As employee mobility increases, businesses are frequently relying on restrictive covenants (such as non-competition and non-solicitation clauses) to safeguard their intellectual property and other proprietary information. Departing employees are of particular concern.

Traditionally, Canadian courts considered a restrictive covenant between an employer and an employee to be a restraint of trade and unenforceable, unless you could show it was reasonably necessary to protect your business and was not injurious to the public. If the restrictive covenant was found to be unreasonable in any way, courts would strike it down completely, leaving employees free to compete with their former employers.

A 2005 B.C. Court of Appeal decision changed this ‘all-or-nothing’ approach, at least in B.C. In ACS Public Sector Solutions Inc. v. Courthouse Technologies Ltd. (ACS), the court applied the concept of ‘notional severance,’ which allows it to rewrite the offending provision to conform with the law, instead of having to strike down the provision completely. By ‘reading down’ or striking out the unreasonable terms, the court is able to enforce the substance of the restrictive covenant.

The ACS Decision

In ACS, the employer was in the business of providing jury management services. Its source code was confidential and proprietary, and had been developed by a predecessor company called Omni-Tech Systems Ltd. (OTS).

Mr. Arntsen developed software for OTS and had an ownership interest in the company. He sold his interest in OTS and its intellectual property when OTS was purchased by another company. He remained a consultant to the business. In 2001, ACS acquired the business, including assignment of Mr. Arntsen’s consulting agreement. It contained non-competition and non-solicitation covenants. The consulting agreement stated that any provision declared invalid would not affect the validity of the remaining provisions.

When ACS elected not to renew his consulting agreement, Mr. Arntsen joined Senaca Software Inc., which soon put competing jury management software on the market. Based on how quickly this occurred, ACS believed Mr. Arntsen had misused its intellectual property and applied for an injunction.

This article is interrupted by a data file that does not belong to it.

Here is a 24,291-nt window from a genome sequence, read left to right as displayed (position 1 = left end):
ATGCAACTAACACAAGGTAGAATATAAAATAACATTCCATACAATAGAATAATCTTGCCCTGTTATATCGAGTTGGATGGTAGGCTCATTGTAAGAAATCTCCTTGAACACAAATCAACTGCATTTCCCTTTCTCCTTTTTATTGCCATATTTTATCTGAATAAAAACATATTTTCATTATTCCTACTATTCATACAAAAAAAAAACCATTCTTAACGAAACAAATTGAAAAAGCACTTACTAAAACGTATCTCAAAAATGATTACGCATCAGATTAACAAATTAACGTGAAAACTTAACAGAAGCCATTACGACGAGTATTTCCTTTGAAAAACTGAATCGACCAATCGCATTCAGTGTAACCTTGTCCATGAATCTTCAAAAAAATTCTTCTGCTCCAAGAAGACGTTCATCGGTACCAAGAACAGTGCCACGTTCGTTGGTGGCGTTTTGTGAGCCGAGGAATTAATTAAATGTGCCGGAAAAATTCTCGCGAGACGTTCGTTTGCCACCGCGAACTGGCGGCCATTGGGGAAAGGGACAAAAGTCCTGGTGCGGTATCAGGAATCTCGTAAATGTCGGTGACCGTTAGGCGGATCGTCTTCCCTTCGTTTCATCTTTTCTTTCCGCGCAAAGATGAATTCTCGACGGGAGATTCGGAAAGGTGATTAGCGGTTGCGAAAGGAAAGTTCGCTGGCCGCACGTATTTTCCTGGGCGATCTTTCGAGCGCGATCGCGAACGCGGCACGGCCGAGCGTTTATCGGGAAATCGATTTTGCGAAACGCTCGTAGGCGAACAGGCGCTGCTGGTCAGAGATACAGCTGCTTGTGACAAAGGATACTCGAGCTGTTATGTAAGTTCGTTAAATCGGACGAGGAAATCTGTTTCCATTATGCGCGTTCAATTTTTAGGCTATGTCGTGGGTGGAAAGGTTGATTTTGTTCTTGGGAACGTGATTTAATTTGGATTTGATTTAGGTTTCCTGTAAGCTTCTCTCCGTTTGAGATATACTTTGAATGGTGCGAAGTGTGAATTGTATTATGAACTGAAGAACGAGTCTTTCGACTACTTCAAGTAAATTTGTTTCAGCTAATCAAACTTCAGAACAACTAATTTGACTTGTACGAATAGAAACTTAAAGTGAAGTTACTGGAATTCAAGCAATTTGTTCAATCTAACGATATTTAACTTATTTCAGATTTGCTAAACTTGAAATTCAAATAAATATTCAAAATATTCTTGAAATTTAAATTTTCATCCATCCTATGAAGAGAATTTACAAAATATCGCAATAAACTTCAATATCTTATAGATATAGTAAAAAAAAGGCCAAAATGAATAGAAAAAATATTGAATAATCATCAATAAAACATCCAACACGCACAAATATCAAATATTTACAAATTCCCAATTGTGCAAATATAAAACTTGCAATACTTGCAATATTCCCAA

At trial, the court found that the restrictive covenant went beyond what was reasonably necessary to protect the interests of ACS. However, rather than taking the traditional approach of striking down the entire covenant, the court severed the parts of the covenant that went beyond what was reasonably necessary and enforced the altered covenant.

The B.C. Court of Appeal upheld the trial decision and approved the concept of notional severance. Thus, the enforceability of restrictive covenants is no longer an ‘all or nothing’ approach in B.C.

The Jones Decision

In Jones v. Prostar Painting and Restoration Ltd. (Jones), the B.C. Supreme Court considered the enforceability of a five-year non-competition clause in an employment context. The court found that if a non-competition clause is overly broad, the court has two options. It may decide that the clause is entirely unenforceable. Alternatively, it may choose to read down its terms to "cure the illegality while remaining otherwise as close as possible to the intentions of the parties expressed in the agreement." In this case, "on the basis of fairness," the court chose to read down the five-year restriction by reducing it to two years. The court noted that it was particularly appropriate to read down the restrictive covenant in this case, as a clause in the employment contract authorized the court to reduce any part of the non-compete the court found unreasonable, or overly broad, to make the non-compete reasonable and enforceable.